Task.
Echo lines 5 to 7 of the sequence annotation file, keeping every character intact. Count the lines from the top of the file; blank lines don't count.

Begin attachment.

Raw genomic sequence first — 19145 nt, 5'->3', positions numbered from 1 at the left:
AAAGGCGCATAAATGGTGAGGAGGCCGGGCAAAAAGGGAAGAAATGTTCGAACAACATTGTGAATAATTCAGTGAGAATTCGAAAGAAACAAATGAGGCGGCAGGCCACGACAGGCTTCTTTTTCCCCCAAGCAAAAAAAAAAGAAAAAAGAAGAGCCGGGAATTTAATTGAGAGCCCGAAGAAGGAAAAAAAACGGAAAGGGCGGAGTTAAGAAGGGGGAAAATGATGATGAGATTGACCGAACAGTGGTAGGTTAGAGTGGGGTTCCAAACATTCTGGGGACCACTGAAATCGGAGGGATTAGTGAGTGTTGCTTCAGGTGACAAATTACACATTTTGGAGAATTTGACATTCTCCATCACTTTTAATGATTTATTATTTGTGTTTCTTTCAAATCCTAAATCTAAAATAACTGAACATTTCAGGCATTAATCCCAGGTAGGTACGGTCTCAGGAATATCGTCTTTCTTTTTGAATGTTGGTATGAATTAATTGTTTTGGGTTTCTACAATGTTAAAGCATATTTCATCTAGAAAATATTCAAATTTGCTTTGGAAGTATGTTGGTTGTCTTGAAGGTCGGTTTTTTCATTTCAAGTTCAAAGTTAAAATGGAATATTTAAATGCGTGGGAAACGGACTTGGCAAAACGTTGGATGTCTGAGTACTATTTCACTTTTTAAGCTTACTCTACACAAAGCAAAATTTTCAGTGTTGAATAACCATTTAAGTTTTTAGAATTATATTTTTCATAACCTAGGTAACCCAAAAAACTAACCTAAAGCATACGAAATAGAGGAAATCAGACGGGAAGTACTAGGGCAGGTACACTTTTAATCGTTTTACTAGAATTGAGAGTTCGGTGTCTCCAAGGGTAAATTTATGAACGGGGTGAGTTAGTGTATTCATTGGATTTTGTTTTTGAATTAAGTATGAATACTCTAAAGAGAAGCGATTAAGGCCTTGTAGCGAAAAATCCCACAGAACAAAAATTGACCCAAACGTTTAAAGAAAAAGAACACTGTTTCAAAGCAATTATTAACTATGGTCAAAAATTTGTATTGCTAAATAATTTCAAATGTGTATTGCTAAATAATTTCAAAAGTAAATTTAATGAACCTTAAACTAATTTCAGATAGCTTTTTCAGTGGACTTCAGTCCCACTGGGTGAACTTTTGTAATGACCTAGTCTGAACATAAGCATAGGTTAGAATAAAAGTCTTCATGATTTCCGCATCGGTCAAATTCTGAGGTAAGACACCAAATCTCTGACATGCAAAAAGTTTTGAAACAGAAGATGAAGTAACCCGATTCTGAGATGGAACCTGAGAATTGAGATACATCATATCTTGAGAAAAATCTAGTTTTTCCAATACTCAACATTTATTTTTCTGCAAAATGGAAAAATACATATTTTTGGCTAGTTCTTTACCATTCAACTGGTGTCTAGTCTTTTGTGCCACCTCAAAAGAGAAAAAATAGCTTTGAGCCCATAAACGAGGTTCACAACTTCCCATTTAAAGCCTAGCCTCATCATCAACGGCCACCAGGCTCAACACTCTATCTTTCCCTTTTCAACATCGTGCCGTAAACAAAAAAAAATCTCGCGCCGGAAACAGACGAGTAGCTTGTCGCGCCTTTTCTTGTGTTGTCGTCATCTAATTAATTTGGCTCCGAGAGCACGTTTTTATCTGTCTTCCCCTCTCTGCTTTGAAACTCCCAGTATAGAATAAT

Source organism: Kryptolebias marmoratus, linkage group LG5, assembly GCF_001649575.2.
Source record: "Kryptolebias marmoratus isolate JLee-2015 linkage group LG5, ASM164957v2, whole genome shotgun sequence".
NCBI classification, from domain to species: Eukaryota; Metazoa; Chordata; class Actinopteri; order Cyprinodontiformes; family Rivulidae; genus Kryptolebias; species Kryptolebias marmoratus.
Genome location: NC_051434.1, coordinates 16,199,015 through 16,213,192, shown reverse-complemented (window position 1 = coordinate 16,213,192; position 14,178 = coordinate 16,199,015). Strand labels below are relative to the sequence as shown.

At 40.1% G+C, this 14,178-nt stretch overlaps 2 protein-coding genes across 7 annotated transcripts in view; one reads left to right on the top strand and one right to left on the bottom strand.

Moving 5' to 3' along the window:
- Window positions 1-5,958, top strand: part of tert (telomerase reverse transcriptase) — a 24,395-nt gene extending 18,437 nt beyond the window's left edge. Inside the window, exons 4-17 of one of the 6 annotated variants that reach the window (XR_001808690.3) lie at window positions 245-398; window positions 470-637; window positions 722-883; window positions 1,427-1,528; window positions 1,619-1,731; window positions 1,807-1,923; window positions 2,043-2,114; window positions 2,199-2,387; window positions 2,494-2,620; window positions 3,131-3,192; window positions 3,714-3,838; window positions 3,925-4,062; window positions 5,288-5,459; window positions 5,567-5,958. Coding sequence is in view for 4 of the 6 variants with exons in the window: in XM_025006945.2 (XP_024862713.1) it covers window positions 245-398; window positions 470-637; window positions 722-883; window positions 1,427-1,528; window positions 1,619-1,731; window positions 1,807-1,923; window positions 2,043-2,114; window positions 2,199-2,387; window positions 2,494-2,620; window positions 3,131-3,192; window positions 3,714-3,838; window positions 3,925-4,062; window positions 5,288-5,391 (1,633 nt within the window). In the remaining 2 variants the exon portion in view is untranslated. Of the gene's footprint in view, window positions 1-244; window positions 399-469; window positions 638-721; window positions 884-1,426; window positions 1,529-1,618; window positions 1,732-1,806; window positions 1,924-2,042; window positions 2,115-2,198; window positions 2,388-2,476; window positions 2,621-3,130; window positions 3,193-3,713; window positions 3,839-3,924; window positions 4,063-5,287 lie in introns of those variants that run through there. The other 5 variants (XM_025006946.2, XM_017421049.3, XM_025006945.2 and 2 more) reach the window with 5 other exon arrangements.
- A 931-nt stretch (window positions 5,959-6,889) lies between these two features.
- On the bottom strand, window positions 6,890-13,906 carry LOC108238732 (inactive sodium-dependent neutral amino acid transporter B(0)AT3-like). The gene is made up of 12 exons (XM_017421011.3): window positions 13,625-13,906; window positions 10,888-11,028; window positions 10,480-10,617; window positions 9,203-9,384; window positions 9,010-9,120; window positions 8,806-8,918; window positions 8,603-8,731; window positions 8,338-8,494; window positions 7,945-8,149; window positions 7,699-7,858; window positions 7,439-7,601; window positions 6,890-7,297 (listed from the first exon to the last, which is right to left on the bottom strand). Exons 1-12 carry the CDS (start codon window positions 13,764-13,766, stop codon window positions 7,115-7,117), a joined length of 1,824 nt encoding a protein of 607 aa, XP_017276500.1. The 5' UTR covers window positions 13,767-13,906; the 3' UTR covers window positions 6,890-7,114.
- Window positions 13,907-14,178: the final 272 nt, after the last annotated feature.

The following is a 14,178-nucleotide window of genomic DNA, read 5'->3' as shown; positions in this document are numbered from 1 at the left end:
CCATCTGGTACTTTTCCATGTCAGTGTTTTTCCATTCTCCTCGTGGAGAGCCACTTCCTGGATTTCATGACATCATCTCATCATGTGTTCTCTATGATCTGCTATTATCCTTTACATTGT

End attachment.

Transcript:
NCBI classification, from domain to species: Eukaryota; Metazoa; Chordata; class Actinopteri; order Cyprinodontiformes; family Rivulidae; genus Kryptolebias; species Kryptolebias marmoratus.
Genome location: NC_051434.1, coordinates 16,199,015 through 16,213,192, shown reverse-complemented (window position 1 = coordinate 16,213,192; position 14,178 = coordinate 16,199,015). Strand labels below are relative to the sequence as shown.

At 40.1% G+C, this 14,178-nt stretch overlaps 2 protein-coding genes across 7 annotated transcripts in view; one reads left to right on the top strand and one right to left on the bottom strand.